- $24,800 to Fundación Olga y Rufino Tamayo, A.C. for the acquisition of the Work Atlas “Vista de Ojos”.
- $55,000 to La Panadería Centro Cultural de Arte, A.C. for general operations of SOMA’s artist education program.
The growing interest in arts and culture among ICF donors has introduced new opportunities for a range of institutions and initiatives, including:
Museums and Festivals:
In recent years, we have seen growing interest from donors, partners, and grantees in increasing access to diverse forms of art and elevating the quality and diversity of art in the communities where ICF works. As a result, ICF manages funds for exhibition spaces such as the renowned Museo Tamayo in Mexico City or the nonprofit SOMA gallery, or alternative initiatives to foment cultural exchange such as the inSITE Casa Gallina artist residence in Mexico City, and their newest iteration: InSITE Proyectos de Arte, in Tijuana. Since 2013, ICF has served as fiscal sponsor for the Annual Gala de Danza Festival in Los Cabos, which is both a form of cultural exchange and rare state-of-the art experience for the southern Baja community. Gala de Danza also raises funds to support the Danza Que Da Esperanza scholarship program, which in 2020 provides academic and dance instruction to 30 students from low income areas of Los Cabos.
Collectively, these cultural opportunities not only provide rich experiences for local residents, but also encourage thousands of visitors to come to Mexico every year, delivering multiple economic and cultural benefits to the local communities.
Historic Restoration Projects:
La Ramona Historic Smokestack Restoration:
From 2015 to 2019, ICF partnered with Corredor Historico CAREM, A.C and Restaurando Nuestro Historia A.C., along with various Mexican government agencies, to restore the iconic smokestack in El Triunfo, Baja California Sur. Measuring 154 feet in height, the smokestack, known as ‘La Ramona’, is more than 115 years old, and is an homage to a more prosperous era when silver and gold mining enriched the local economy, growing El Triunfo’s population in the 1890s to over 10,000 people from all over Mexico, the United States, Europe, and China. Today, El Triunfo’s population has reduced to apx. 500 and the economy largely depends on agriculture or nearby fishing and tourism industries, the iconic smokestack serves as a stark reminder of the environmental and economic risks that extractive industries represent. Along with a newly opened Mining Museum and restored Casa de Cultura, the newly-restored La Ramona is an anchor landmark helping to catalyze El Triunfo as an alternative tourist destination in southern Baja, bringing new economic and cultural opportunities to the community. Contributions to the La Ramona Fund will support ongoing site development such as educational signage, lighting, security fencing, and picnic areas and implementation of a community-led management plan to ensure the sustainable, long-term protection of the town’s historical patrimony.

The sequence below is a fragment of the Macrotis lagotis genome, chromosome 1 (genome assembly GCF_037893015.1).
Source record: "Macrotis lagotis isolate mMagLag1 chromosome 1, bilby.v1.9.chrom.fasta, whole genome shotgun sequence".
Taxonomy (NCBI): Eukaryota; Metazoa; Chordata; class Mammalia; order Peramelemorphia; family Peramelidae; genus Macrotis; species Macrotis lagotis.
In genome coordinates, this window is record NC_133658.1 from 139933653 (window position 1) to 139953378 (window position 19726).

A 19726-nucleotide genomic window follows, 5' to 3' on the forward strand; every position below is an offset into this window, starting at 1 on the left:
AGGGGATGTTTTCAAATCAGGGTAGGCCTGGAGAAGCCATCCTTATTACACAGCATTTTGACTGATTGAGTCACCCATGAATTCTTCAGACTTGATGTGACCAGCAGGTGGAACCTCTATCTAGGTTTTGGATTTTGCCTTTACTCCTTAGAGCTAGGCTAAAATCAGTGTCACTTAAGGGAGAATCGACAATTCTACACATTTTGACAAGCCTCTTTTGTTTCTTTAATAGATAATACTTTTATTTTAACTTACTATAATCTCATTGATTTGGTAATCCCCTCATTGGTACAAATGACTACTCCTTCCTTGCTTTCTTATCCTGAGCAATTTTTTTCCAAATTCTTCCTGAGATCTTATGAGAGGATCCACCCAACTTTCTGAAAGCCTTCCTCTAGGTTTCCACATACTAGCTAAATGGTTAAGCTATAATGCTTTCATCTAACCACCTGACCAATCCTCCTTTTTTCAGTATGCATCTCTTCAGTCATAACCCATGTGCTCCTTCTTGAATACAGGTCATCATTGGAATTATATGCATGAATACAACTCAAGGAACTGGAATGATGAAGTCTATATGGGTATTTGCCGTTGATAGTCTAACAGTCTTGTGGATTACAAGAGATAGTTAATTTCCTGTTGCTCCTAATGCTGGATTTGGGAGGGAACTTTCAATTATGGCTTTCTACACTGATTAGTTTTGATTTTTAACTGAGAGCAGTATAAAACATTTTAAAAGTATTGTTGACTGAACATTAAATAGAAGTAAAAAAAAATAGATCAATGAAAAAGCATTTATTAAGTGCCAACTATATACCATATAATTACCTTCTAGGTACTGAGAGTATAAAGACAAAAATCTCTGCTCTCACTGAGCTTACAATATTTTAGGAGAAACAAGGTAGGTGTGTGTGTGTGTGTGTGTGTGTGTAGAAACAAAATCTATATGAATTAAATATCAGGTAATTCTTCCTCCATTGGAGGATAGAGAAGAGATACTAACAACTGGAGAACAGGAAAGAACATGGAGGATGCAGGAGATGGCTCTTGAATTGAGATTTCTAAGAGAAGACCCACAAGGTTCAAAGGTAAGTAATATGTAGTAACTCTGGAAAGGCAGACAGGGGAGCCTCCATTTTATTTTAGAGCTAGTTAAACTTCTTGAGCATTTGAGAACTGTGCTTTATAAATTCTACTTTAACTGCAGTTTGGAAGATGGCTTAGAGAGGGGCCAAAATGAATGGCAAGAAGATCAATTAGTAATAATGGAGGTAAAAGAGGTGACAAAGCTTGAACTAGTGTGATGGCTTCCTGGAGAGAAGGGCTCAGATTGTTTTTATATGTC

El Camino Real UNESCO World Heritage Nomination:
ICF is also supporting the binational UNESCO World Heritage nomination for “El Camino Real,” a 1,400-mile historical trail linking the states of Baja California, Baja California Sur, and California. The Camino began as a network of Native American trails designed to link crucial environmental resources and diverse cultural groups, but is now marked by a series of Jesuit missions in towns and cities along the route. As a hub of stunning architecture, culture, and ideas for over 200 years, El Camino Real gives invaluable insight on the role of trade, art, religion and technology that brought development to the Californias, from Los Cabos to Loreto, San Diego, Santa Barbara, and as far north as Sonoma. This binational UNESCO nomination is a multi-year and multi-stakeholder effort, spearheaded by CAREM, A.C., and requires strong philanthropic and civic efforts on both sides of the U.S.-Mexico border.
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